Vodafone is putting Huawei on hold.
The world’s second largest mobile operator said Friday that it is pausing the installation of Huawei equipment in its core networks in Europe, given the political uncertainty surrounding the Chinese telecoms firm.
It is just the latest blow for Huawei, which is facing heightened scrutiny as a growing number of governments express concern that its technology could be used by Chinese spies.
The United States, Australia and New Zealand have restricted the use of the company’s products in their 5G networks, citing national security risks. Germany and Canada are considering similar measures.
Huawei maintains that its products do not pose a security risk, and that it has no ties to the Chinese government.
Vodafone (VOD) CEO Nick Read said on Friday that the company decided to “pause” the deployment of Huawei equipment in its core networks in Europe while it speaks with regulators, governments, security agencies and the Chinese company itself. It will continue to use Huawei’s radio equipment.
He noted that Huawei is a key company in the telecoms equipment market, and said that the debate about the Chinese firm was taking place at a “simplistic level.”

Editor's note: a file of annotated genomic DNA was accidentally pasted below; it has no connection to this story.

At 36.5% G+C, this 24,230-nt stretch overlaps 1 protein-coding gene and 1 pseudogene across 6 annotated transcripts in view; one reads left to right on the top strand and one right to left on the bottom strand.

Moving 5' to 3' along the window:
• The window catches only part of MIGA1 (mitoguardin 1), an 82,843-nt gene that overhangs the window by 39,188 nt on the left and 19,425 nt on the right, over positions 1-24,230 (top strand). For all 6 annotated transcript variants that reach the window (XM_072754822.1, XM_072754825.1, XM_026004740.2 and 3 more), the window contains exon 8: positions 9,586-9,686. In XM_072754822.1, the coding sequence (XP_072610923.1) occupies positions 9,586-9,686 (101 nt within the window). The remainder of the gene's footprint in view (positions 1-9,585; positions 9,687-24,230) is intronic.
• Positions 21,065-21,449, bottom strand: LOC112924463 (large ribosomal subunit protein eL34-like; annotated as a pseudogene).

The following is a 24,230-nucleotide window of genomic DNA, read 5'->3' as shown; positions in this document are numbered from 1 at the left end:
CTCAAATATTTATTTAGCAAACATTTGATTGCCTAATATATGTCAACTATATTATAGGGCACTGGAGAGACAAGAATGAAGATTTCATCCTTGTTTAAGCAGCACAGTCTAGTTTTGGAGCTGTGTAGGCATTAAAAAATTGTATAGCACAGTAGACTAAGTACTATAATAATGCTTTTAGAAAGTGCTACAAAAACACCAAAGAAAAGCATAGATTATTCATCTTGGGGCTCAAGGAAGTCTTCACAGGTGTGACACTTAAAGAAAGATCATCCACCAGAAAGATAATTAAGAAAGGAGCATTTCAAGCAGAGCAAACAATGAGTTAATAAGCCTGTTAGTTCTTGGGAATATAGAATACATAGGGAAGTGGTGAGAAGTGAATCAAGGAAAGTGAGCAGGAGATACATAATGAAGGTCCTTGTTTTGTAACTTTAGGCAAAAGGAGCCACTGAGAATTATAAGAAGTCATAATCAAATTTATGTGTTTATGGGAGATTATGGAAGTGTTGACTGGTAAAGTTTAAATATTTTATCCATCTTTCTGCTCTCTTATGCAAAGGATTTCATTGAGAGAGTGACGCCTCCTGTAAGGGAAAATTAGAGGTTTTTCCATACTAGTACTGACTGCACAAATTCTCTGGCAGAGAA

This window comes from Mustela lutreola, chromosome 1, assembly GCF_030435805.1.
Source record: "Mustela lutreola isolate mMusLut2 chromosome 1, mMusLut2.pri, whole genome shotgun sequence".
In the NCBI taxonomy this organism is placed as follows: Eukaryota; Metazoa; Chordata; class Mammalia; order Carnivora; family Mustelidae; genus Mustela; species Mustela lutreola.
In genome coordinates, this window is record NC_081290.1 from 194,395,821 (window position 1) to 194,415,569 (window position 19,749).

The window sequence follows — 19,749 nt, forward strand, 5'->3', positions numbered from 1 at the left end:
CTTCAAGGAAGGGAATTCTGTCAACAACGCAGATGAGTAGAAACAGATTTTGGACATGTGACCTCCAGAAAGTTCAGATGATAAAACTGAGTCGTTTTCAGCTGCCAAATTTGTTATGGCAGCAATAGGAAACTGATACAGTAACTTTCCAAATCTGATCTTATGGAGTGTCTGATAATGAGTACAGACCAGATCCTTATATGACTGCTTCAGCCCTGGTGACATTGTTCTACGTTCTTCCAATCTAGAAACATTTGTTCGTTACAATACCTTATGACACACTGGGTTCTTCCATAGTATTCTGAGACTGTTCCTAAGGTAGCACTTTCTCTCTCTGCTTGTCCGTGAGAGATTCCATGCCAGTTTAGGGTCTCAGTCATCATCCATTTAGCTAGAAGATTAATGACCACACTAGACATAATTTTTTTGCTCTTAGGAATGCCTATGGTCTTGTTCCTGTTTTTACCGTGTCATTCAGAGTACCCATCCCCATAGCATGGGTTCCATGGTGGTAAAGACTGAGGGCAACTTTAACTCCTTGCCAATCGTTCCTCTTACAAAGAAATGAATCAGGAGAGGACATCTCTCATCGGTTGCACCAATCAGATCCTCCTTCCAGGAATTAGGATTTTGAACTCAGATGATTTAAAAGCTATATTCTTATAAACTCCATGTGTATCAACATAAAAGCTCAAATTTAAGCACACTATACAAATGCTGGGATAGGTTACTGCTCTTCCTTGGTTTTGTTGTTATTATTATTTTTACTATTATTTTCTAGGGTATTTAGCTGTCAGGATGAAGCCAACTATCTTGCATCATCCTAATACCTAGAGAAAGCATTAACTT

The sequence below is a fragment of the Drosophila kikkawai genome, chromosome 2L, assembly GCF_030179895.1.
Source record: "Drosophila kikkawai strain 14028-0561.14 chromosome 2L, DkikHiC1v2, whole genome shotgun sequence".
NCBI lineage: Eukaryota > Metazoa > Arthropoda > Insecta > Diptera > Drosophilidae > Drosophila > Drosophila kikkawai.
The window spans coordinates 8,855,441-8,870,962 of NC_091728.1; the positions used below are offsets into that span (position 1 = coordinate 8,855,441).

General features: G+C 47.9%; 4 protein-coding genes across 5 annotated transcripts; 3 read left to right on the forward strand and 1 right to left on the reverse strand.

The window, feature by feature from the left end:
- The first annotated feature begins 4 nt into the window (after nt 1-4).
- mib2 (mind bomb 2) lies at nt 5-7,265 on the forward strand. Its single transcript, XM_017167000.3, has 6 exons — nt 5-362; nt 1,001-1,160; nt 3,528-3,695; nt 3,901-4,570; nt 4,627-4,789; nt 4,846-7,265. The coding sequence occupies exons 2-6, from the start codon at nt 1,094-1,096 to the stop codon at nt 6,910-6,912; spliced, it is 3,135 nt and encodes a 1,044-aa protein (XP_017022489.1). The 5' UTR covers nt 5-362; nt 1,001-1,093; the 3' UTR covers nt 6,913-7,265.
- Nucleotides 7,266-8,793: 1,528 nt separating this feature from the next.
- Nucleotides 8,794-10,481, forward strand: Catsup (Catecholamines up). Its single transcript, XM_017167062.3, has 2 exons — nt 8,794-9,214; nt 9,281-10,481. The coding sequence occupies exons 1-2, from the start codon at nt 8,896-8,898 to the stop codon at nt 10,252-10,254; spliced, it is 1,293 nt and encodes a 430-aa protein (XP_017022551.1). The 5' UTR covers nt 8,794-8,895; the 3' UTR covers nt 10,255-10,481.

The telecoms equipment market is dominated by three companies — Huawei, Finland’s Nokia (NOK) and Sweden’s Ericsson (ERIC). Huawei is the world’s largest supplier, and its market share in Europe is estimated at between 35% and 40%.
Vodafone’s Read warned that if there were a “complete ban” on all Huawei network equipment, “it would be a huge issue for us and the whole European telecommunications sector” and significantly delay the rollout of 5G networks.
A Huawei spokesman said in a statement Friday that the company “is focused on supporting Vodafone’s 5G network rollouts, of which the core is a small proportion.”
“We are grateful to Vodafone for its support of Huawei,” he added.